BY JEREMY HOECK
If you ask Joe Glenn, records have to be thrown out the window for Saturday’s rivalry game in Brookings.
The football coach at the University of South Dakota is familiar enough with these games — as both a former player and now a third-year head coach for the Coyotes — to know what can happen.
“It makes no difference,” Glenn said during Tuesday’s Missouri Valley teleconference, previewing Saturday’s showdown with South Dakota State. “I’ve seen it both ways. I’ve seen their team not having such a great year and the Coyotes having a great year, and the Jacks win.
“Anything can happen in a State-U game.”
What needs to happen for the Coyotes (2-9, 0-7), at least, is something positive. They’ve lost their last 11 league games dating back to last season, and are in danger of going winless in conference play for the second time in three years.
“In perfect order, number one, we’re looking for a win,” Glenn said. “That’s the most important thing right now for us. We need a win.
“To close our season down with a victory is exactly what we need to springboard us on and give us a little hope.”
Doing so won’t be easy against the No. 16-ranked Jackrabbits (7-4, 4-3), who themselves need a win, but for different reasons — they’re still in the FCS playoff hunt.
That point was again driven home by SDSU head coach John Stiegelmeier, who repeated Tuesday that his team is looking forward to the game but has long-term goals.
As to the game with the Coyotes, though, Stiegelmeier said USD’s record probably doesn’t do the team justice.
“They’ve been in position to win games, and coach Glenn’s answered the question, they haven’t gotten it done,” Stiegelmeier said. “It’s not because they’re not a good football team not because they’re not well-coached, it’s the cards they’ve been dealt.”
One of the cards USD will be dealt Saturday will be cold conditions, as the afternoon temperature is forecasted in the mid-30s.
Is the weather a concern?
No, said Glenn, whose team will practice outside all week.
“We’re all guys from Nebraska, South Dakota, Iowa or Minnesota, we don’t have many guys that are silver spooners,” he said.
The only concern — a mystery, really — is the field conditions at Coughlin-Alumni Stadium, which is always an issue this time of the year.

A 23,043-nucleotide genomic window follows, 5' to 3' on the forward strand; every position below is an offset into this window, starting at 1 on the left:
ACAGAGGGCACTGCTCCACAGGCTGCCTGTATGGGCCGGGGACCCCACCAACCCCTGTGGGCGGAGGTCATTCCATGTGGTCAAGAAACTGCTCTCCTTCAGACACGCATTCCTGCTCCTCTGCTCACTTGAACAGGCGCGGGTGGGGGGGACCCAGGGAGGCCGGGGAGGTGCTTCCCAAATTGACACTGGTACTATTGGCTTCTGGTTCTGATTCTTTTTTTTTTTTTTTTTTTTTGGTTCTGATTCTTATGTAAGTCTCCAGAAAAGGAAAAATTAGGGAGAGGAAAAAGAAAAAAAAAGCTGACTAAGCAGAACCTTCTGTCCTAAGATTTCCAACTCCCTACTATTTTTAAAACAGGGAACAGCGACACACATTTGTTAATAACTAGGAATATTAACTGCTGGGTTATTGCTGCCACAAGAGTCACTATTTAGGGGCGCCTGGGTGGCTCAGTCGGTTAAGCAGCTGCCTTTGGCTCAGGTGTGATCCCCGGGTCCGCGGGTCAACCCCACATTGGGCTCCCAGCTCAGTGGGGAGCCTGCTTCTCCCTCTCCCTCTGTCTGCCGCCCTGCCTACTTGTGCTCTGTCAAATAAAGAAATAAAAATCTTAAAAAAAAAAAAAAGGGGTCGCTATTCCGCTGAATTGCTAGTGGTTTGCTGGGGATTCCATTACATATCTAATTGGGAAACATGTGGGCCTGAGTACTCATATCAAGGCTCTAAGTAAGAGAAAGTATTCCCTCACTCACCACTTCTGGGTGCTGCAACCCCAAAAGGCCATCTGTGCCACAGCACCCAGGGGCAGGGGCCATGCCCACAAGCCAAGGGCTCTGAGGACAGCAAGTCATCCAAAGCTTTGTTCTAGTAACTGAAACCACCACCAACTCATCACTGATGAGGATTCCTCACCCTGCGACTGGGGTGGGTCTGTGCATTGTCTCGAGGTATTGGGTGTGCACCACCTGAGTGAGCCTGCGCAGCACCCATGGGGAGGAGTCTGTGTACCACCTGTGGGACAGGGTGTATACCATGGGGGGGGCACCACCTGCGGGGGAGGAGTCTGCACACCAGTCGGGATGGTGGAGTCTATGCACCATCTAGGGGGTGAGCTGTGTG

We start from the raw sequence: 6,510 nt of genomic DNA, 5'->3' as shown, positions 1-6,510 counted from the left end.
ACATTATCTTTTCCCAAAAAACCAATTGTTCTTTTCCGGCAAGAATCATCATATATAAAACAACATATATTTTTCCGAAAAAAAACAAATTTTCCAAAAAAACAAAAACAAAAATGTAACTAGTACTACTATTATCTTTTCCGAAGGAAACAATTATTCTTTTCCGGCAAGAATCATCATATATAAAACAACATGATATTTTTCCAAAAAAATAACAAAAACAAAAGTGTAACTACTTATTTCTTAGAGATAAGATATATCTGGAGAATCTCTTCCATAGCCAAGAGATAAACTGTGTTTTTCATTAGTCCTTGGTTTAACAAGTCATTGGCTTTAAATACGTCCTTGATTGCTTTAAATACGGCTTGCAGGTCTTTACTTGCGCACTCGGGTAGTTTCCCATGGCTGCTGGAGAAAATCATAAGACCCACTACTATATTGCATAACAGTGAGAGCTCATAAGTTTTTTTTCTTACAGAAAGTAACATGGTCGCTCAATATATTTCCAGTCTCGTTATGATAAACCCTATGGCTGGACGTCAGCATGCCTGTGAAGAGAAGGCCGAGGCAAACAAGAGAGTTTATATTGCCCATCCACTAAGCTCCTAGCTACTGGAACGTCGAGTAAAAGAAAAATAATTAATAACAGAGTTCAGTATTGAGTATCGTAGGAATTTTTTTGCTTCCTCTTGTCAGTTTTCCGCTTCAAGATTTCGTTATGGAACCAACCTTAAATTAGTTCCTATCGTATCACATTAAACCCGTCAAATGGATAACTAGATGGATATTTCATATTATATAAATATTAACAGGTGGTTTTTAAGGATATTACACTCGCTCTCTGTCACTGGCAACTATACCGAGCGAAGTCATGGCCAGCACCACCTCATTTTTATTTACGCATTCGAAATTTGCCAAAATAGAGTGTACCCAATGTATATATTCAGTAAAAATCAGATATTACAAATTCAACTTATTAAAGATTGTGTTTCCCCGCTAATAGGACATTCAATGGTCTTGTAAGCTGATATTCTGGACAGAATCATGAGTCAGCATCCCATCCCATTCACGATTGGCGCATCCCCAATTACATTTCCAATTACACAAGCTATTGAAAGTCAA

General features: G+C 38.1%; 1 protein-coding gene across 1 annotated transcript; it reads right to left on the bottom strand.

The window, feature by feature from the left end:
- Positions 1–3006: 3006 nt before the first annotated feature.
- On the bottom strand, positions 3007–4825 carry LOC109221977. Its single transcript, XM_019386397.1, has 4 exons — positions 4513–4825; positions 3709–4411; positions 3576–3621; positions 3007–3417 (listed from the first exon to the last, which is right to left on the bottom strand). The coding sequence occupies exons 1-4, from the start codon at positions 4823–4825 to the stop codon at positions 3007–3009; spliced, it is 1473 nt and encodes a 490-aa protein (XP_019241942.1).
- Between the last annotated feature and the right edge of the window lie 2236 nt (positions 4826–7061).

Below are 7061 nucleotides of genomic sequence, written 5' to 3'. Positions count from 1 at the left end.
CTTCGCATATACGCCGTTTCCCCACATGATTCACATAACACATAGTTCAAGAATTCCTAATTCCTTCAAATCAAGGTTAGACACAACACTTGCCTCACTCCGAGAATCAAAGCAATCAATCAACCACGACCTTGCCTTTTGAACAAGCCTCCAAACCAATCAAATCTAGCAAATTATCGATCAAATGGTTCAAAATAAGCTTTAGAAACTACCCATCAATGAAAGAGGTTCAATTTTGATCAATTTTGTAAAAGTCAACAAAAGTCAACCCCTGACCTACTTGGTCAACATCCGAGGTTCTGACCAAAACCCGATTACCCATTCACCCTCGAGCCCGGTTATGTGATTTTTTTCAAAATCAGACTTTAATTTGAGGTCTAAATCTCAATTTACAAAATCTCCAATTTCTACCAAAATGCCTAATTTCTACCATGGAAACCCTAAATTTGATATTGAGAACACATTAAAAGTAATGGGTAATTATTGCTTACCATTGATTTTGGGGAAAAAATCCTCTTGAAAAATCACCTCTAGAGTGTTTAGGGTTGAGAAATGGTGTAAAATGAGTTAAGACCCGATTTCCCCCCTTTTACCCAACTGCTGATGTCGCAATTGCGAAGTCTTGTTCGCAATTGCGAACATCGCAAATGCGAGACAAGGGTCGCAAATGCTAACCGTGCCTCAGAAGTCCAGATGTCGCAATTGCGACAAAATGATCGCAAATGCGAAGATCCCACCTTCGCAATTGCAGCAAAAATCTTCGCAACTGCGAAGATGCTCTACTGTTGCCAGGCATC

“It’s hard to tell what kind of footing we’ll have,” said Glenn, who referenced uncertainty about what cleats his players will wear. “It was a mess for last Saturday’s game, we watched that over and over, and thought the Rabbits did a great job maneuvering around on that.”
If there would be an advantage SDSU has, it would be that, Stiegelmeier said: The Jacks played — and won — in those conditions.
“There’s no doubt, the fact that we won on this very field, I think psychologically gets rid of that ‘what if’ type of deal,” he said.
Snow or not, the Coyotes are faced with another psychological battle Saturday: They haven’t won a game played outdoors since 2010.
“I don’t attribute it to anything,” Glenn said. “We don’t win outdoors because we’re not playing good enough, that’s why.”
BY JEREMY HOECK
For a third consecutive season, South Dakota State and the University of South Dakota will meet on the football field with one team clinging to playoff hopes.
And the other simply looking to develop some momentum.
The roles are the same for Saturday’s Missouri Valley Conference showdown in Brookings: The Jackrabbits (7-4, 4-3) need a win to keep their post-season dreams alive, while the Coyotes (2-9, 0-7) are looking for anything positive to take into the off-season.
“People look at the records, but hopefully we’re not. It doesn’t mean anything,” SDSU head coach John Stiegelmeier said Monday. “Coach (Joe) Glenn will have his guys ready to play, because this is their last opportunity.
“I’m sure they’ll want to make a statement.”
The No. 16-ranked Jacks, though, are again looking beyond the game with the Coyotes. If they are to reach the FCS playoffs for a third straight season, they’ll need to win and possibly get some outside help.”
Although the Jacks sit in a 4-way tie for third place in the Missouri Valley standings, they’re among six league teams ranked in the top-25 this week. It’s a conference the Coyotes have struggled to pick up wins in — they’ve lost their last 11 league games, dating back to last season.
“It’s a tough league, and this is the toughest it’s ever been,” Stiegelmeier said. “I can’t believe both the quality of the teams and the individuals you face. There are some phenomenal athletes.”